An ordinary example of occurrence of a bright line corresponding to a disclination at the time of black display in a normally white display mode, is shown in FIG. 24, which is a schematic plan view as viewed from the emission side of a pixel 204 of a liquid crystal device formed by removing the phase plate 220 from the liquid crystal device 203 shown in FIG. 22. The coordinate axes are taken corresponding to those shown in FIG. 22. As shown in FIG. 24, due to the influence of the above-mentioned lateral electric field, a bright line 237 occurs in a black display portion 238. The liquid crystal device 204 used a liquid crystal in a twist alignment with an alignment direction 239 on the pixel electrode side and a rubbing direction 240 on the counter-electrode side. In this figure, the rubbing direction 239 on the pixel electrode side is parallel to the gate line and the rubbing direction 240 on the counter electrode side is parallel to the source line, but other rubbing directions are possible. However, the rubbing directions including the forwardness or the reverseness may affect the place of occurrence of bright lines.

Now, some explanation is added with further reference to FIG. 5. In the above-described arrangement, the bright line occurs along two sides including a corner provided with a transistor therebetween, i.e., along the gate line 302 on the left side and the source line on the lower side. In FIG. 24, similarly as in FIG. 5, a transistor is disposed in the vicinity of a lower left corner of a rectangle corresponding to a pixel, the gate line is disposed along the side in the X-axis direction and the source line is disposed along the side in the Y-axis direction, while not shown therein. Similarly as in the case of FIG. 5, a bright line 237 occurs along the left side gate line and the lower side source line so as to be ca. d2 apart from the left side and ca. d3 apart from the lower side. The values of d2 and d3 are ca. 5-15% of one side length d4. The position of a bright line corresponding to a disclination is substantially determined by the rubbing direction and the magnitude of the lateral electric field.

Now, polarization states of the black display region and the bright line 237 are considered. As has been described with reference to FIG. 1B, the polarization axis of emitted light from a liquid crystal layer in a black display state is expected to be substantially perpendicular to the transmission axis of the analyzer 106. However, the alignment of the bright line portion of the liquid crystal layer is distorted by a lateral electric field. As a result, the light transmitted through the bright line portion is caused to contain a polarization light component parallel to the transmission axis of the analyzer to be partially transmitted through the analyzer, whereby the portion is recognized as a bright line to a viewer in the case of a liquid crystal display apparatus. Further, in a liquid crystal device for use other than display, the bright line portion fails to effect a prescribed optical modulation to lower the reliability.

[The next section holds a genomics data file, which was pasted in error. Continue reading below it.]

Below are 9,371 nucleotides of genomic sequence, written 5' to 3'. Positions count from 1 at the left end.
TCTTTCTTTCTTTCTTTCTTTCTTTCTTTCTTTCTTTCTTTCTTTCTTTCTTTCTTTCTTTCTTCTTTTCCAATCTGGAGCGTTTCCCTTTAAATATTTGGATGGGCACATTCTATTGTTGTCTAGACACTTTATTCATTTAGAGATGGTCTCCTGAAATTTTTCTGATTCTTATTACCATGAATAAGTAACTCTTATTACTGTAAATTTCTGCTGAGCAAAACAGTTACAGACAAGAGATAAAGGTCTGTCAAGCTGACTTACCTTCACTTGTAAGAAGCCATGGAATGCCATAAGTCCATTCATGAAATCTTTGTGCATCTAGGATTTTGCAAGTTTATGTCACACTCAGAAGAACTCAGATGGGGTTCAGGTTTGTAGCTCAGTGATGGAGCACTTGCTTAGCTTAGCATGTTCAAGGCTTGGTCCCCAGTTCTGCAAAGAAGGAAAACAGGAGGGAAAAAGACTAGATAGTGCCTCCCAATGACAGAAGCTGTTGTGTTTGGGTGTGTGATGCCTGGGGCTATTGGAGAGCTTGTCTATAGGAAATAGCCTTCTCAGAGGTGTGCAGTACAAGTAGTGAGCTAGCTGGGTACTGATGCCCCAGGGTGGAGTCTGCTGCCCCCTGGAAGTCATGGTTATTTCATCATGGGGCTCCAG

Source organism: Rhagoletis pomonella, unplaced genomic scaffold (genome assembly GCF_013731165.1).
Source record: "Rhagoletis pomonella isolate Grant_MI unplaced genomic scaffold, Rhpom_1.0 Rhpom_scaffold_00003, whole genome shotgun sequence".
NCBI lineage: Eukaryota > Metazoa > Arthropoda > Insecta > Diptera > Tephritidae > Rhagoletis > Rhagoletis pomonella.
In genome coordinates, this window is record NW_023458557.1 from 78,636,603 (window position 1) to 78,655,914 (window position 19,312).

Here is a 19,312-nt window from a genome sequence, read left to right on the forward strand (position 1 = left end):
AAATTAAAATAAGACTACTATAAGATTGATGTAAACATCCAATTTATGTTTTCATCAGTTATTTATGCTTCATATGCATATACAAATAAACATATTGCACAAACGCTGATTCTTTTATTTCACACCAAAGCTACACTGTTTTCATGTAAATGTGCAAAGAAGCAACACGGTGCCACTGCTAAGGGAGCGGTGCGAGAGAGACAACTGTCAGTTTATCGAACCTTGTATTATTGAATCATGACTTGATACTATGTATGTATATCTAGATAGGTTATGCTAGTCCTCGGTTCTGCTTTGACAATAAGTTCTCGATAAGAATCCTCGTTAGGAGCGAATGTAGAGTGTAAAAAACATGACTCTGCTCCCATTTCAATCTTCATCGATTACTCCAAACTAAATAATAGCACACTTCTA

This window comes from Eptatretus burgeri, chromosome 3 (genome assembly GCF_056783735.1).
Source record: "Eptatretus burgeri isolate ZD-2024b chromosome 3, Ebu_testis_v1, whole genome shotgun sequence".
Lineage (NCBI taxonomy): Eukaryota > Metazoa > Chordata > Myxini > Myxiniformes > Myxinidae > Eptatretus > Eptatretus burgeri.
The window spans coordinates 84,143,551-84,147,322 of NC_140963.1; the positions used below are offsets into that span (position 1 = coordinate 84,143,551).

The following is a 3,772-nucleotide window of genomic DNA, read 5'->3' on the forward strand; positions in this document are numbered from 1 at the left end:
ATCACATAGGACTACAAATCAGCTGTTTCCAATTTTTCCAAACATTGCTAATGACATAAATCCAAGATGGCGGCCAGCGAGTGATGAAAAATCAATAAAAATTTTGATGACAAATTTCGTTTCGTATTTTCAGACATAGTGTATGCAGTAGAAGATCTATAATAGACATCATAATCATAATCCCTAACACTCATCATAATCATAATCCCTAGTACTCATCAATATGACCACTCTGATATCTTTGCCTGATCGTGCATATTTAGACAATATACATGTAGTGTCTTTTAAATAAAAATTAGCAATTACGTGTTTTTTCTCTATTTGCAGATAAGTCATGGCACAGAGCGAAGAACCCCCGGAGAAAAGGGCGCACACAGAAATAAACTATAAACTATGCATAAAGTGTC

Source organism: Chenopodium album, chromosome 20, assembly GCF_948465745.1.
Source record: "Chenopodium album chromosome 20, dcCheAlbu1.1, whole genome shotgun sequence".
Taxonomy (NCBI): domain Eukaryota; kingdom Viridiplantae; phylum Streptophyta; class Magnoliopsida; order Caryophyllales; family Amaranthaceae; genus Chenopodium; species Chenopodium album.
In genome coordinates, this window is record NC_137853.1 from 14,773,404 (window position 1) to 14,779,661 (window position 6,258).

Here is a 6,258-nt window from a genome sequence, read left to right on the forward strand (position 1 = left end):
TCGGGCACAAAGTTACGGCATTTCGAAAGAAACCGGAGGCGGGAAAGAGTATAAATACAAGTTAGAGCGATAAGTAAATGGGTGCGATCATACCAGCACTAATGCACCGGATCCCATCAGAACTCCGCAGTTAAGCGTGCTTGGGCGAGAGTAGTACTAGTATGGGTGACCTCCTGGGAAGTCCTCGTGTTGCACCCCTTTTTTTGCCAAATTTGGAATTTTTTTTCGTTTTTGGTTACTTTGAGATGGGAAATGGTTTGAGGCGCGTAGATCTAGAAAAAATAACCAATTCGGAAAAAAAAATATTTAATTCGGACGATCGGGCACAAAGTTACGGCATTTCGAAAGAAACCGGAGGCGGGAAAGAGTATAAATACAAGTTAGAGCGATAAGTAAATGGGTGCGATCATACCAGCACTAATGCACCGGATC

Now, the behavior of light incident to a black display region (pixel) and a bright line portion therein of the liquid crystal device 203 will be described with reference to FIG. 25A showing the behavior of light entering the black display region and FIG. 25B showing the behavior of light entering the bright line portion. In FIGS. 25A and 25B, numeral 205 roughly represents a section corresponding to a black display region of the liquid crystal device 203 and 206 roughly represents a section corresponding to a bright line portion of the liquid crystal device 203. Further, 210 denotes a polarizer having a transmission axis in the X-axis direction, and 211 denotes an analyzer having a transmission axis in the Y-axis direction. Numerals 242 and 243 represent portions in a liquid crystal layer from one substrate to the other substrate, 244 denotes a phase plate, and 245-251 represent polarization states in a plane parallel to the substrates.

Referring to FIG. 25A, incident light 232 having random polarization components is converted into linearly polarized light 245 by the polarizer 210. In the black display region, liquid crystal molecules in the liquid crystal layer are aligned substantially parallel to electric field between the pixel electrode and the counter-electrode, so that light passing through the liquid crystal layer is not substantially subject to optical rotation by liquid crystal molecules and light emitted through the emission side substrate becomes linearly polarized light 246 having a polarization axis substantially perpendicular to the transmission axis of the analyzer 211. As a result, the emitted light 247 from the analyzer 211 becomes substantially zero. For simplicity, the above-mentioned phase modulation by birefringence of liquid crystal is neglected for the time being. If desired, a phase plate may be designed as a combination of this embodiment and any of the first to fourth embodiments, and such an embodiment will be described hereinafter as a seventh embodiment.